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I tend to use vim a lot. Vim has a lot of commands which are not always easy to remember at first. :map displays a list of current mapping. I would like to get the same thing for normal-mode commands (see example hereafter)

:cheatsheet would display:

-------- vim-commands ----------------------------------------------------------
hjkl        - move
i           - insert mode
R           - replace mode
o           - insert new line below
O           - insert new line above

0           - start of line
^           - start of text on line
$           - end of line

w           - forwards a word
W           - forwards MORE

a) Is there something similar for vim commands (eg: 2<< to indent 2 lines to the left) ?

b) If yes, how can one customize this output (say to only show the commands he/she has learned) ?

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It sounds like you want a listing of normal-mode commands, instead of cmdline commands? I don't know of such a listing, but I would start by gathering a list of items in places like :help motion.txt and :help change.txt. –  emallove Feb 19 '13 at 3:01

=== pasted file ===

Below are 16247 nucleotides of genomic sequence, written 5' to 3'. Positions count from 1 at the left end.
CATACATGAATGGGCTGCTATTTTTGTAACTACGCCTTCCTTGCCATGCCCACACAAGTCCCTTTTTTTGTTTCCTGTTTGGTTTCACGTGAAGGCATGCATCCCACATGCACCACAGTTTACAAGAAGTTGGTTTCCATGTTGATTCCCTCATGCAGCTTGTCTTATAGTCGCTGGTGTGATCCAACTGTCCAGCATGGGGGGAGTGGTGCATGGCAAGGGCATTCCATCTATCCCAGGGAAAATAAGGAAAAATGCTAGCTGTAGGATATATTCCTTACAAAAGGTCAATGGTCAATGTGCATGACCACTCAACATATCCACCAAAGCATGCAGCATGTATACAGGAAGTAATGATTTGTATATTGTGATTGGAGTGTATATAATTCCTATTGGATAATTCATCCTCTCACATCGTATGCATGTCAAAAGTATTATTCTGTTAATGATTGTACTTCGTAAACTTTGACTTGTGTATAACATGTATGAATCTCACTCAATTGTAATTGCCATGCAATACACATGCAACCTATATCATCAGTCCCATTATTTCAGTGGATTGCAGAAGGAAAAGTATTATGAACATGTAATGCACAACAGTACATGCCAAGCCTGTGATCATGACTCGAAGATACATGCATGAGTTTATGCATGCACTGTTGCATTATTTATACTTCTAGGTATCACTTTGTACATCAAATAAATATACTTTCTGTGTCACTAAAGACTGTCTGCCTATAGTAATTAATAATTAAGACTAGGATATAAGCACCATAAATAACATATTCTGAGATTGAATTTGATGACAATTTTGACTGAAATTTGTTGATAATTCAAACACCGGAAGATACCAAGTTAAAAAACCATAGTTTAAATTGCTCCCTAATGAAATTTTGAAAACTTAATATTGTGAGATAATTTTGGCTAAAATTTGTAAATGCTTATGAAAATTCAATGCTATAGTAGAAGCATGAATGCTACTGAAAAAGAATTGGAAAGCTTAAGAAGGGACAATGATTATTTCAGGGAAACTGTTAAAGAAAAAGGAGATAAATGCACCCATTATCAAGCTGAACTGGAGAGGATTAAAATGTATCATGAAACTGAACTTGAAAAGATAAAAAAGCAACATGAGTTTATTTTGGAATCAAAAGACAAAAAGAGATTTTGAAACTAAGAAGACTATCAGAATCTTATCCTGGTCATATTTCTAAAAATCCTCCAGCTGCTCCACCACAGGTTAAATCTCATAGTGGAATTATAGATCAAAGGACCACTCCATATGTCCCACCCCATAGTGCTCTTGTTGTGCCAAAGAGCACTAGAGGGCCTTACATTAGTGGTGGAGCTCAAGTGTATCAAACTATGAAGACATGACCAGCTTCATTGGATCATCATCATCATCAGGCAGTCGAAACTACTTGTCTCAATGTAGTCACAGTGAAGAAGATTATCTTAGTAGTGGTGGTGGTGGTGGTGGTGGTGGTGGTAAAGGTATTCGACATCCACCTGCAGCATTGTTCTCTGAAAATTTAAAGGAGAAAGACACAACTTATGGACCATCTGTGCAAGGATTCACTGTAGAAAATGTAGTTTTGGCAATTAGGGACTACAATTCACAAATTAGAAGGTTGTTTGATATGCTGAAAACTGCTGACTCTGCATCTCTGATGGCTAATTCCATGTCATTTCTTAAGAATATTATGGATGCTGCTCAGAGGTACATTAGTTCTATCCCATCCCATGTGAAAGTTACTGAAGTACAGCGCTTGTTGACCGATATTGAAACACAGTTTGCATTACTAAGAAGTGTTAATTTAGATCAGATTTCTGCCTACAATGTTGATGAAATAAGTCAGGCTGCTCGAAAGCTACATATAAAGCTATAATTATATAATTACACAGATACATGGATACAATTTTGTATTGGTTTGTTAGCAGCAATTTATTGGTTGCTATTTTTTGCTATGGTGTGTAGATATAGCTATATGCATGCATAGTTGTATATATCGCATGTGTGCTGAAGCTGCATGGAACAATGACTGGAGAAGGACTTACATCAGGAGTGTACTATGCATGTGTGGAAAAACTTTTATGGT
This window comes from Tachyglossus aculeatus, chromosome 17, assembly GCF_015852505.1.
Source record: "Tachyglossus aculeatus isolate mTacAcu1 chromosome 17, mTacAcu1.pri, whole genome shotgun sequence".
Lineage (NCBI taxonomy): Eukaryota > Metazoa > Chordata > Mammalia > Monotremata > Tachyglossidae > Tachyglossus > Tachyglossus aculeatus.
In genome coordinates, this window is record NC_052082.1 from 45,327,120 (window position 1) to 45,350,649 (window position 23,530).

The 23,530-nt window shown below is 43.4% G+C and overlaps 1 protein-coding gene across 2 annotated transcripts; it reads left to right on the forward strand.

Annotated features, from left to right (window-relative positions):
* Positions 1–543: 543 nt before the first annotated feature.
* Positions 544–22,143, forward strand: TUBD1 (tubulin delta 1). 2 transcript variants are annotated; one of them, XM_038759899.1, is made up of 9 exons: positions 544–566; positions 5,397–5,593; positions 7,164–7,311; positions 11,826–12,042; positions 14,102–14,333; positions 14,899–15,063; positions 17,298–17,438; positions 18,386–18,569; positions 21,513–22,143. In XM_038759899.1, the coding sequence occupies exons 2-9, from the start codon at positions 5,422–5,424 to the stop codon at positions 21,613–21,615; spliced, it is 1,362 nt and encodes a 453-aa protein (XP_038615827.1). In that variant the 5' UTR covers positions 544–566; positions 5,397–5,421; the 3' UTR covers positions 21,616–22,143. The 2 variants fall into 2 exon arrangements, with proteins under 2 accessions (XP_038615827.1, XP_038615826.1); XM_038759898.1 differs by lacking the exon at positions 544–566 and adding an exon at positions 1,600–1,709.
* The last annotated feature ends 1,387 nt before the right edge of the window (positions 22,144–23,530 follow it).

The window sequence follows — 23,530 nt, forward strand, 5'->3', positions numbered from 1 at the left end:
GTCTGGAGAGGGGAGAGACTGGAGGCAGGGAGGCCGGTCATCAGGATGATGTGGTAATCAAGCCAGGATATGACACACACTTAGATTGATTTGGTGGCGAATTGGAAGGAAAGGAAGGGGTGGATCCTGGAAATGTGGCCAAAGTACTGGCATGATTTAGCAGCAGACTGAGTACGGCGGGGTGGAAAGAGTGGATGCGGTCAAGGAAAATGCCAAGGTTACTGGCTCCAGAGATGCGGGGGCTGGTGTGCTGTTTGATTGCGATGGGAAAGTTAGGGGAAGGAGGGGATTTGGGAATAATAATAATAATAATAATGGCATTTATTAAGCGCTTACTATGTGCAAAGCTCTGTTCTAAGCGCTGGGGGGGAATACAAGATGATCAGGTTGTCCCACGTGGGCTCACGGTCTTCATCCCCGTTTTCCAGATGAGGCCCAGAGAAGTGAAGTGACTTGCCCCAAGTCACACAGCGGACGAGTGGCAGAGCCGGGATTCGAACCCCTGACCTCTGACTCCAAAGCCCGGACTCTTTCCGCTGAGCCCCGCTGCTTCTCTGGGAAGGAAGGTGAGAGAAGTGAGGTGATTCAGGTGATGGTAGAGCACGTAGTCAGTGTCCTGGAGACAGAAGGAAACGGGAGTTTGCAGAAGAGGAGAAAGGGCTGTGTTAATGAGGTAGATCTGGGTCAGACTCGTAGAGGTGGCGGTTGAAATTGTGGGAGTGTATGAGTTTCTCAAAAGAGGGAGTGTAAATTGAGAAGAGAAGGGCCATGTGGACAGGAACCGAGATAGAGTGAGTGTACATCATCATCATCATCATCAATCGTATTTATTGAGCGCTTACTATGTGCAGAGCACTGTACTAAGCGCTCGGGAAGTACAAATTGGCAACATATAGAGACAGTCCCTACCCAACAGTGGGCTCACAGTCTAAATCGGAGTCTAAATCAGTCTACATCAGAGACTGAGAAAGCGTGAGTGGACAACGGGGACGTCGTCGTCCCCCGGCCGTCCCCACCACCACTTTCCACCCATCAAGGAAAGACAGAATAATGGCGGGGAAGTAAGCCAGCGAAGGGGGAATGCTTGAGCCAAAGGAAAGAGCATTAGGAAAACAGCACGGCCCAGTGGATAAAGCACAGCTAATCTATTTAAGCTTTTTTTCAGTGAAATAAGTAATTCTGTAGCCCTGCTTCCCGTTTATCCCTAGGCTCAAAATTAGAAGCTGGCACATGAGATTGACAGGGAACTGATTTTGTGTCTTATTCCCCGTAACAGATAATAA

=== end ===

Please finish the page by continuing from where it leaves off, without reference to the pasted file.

2 Answers 2

up vote 2 down vote accepted

What I do is create a cheat sheet as a Vim help file (e.g. ~/.vim/doc/cheat.txt). You can use the Vim help markup, and after :helptags ~/.vim/doc, it's also indexed and accessible through :help. You can prepopulate it with fragments copied from the built-in help. Over time, add new tips and remove stuff that you've memorized.

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This makes sense, I will try it out, it will also allow to learn the markup language. –  skeept Feb 21 '13 at 5:42

You are looking for :viusage but it can't be customized. You'll need to come up with your own solution for that.


Note that there's also :exusage for listing Ex commands.

When I started, I took the habit of adding new tricks to a file as I learned them. As it stands, the purpose of this habit was not to create a cheatsheet but to formalize what I learned; helping me committing all of that to memory. As times passed, the need to edit this file slowly vanished but I keep adding stuff from time to time. However, commands like the ones in your question don't really need to be put on a cheatsheet since you are doing them dozens of times a day.

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Wow, that's an obscure Vim command! –  Ingo Karkat Feb 19 '13 at 8:15
Reading random :help files helps! –  romainl Feb 19 '13 at 8:36

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